Friday, October 3, 2003

In Christopher Lowell's book "Small Spaces," Lowell pens suggestions right onto the 'before' pictures (above), with the result (inset).

Our places, our selves

TV's Christopher Lowell
says successful design
is all about self-perception

Sure, that living room setting you saw in the furniture store with fine crystal vases and opulent drapery looks fabulously fit for the pages of Metropolitan Home ... but is it you?

"There's no need to live in a house that looks like someone else lives there," according to TV decorating guru Christopher Lowell.

For Lowell, decorating is about relating one's environment to one's sense of self, and if the popularity of his Discovery Channel shows are any indication, he's relating all right, whether it's with the audience or tapping into the psychology behind home decor choices.

Most people decorate with their ego, he said.

"How your home makes you feel is far more spiritual. Sometimes people look around and say 'Where did all this stuff come from? This home doesn't look like me. How do I get it to look like me?'"

Lowell encourages people to decorate with their heart, surround themselves with the things they love, displayed in an attractive way.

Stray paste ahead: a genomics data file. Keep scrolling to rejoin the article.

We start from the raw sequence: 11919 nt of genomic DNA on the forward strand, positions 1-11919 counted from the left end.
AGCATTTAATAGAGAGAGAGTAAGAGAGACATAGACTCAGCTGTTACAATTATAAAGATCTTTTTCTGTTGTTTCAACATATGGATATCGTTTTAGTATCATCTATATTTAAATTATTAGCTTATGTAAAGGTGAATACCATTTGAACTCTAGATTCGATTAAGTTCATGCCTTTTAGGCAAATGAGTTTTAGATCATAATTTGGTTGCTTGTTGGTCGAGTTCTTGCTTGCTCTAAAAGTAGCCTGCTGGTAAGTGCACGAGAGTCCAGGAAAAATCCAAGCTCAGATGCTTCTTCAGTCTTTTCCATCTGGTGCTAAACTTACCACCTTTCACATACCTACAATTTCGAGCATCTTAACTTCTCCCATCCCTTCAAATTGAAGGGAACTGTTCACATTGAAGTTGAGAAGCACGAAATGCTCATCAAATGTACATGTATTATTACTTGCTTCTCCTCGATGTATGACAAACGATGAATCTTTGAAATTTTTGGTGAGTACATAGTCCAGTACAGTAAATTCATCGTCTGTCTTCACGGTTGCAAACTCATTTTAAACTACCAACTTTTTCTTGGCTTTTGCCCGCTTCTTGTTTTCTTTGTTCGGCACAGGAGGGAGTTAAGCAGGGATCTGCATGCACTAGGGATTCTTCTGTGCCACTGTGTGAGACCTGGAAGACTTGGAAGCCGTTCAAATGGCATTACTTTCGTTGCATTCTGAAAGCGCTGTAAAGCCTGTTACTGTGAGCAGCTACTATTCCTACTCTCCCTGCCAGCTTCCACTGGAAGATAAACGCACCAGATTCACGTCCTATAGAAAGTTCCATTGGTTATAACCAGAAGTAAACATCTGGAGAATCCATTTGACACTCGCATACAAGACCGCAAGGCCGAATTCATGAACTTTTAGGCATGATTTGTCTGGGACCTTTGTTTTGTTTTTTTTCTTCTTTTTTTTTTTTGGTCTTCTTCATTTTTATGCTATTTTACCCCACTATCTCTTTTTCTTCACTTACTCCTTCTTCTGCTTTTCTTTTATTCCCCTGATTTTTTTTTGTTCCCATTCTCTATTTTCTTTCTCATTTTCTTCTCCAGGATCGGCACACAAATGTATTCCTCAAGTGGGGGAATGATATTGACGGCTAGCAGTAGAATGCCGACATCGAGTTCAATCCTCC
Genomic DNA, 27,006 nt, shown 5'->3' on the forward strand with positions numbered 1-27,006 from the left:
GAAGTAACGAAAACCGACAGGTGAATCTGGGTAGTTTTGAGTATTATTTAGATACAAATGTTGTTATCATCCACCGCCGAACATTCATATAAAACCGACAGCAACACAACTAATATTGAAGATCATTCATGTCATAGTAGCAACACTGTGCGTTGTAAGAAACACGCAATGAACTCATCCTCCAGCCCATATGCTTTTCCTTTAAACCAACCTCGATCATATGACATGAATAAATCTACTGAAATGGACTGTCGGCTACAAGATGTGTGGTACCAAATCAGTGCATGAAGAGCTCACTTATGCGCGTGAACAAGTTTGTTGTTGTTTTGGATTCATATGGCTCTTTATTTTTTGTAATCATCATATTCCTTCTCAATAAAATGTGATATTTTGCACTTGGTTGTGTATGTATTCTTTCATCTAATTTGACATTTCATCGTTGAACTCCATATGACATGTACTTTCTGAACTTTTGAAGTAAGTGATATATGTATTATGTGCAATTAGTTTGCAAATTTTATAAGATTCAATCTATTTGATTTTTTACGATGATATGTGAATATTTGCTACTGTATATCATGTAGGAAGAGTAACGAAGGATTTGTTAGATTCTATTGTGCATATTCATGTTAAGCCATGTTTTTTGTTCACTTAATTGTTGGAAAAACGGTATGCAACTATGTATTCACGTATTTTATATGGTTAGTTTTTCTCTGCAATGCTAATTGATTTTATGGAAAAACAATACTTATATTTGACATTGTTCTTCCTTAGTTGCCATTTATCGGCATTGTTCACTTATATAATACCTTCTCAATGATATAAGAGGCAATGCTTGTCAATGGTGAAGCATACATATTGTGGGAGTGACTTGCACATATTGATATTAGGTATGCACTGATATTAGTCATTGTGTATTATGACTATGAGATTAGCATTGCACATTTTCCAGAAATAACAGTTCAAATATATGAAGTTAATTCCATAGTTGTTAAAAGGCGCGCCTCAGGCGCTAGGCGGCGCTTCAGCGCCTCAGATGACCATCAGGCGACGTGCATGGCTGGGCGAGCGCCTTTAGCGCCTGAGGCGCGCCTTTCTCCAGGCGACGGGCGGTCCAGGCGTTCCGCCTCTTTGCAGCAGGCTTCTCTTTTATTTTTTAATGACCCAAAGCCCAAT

"If we can't be unabashedly sentimental and ceremonious in our home, where can we be?" he said. "No one else is going to give you permission to do that."

Conversation with Lowell is lively, sprinkled with "we" and "our" instead of "I" and "my."

"I don't say 'I' very much," he said by phone from Los Angeles where the shows are based. "I'm always encouraging others; we work together" -- as any faithful fan of his show would know by now.

His own home is "nicely decorated," thank you very much.

"It suits me," he said, and that is as much as he'll ever say about that subject. Revealing anything more would risk "putting him into a niche," thus separating him from those he wants to help.

"People might say, 'Well, his home is in Traditional, or French Country, or Contemporary, and my home's not, therefore he doesn't understand me.'"

Lowell, who will be at HomeWorld Beretania tomorrow and at the Pearlridge store Sunday to sign copies of his latest book, "Small Spaces," attributes the popularity of his shows, "The Christopher Lowell Show" and "It's Christopher Lowell," to the simple fact that his audience knows he feels their pain.

Make the most of a small space by using every inch. This guest bedroom incorporates a daybed base built to each wall's end, using the exposed wood as end tables.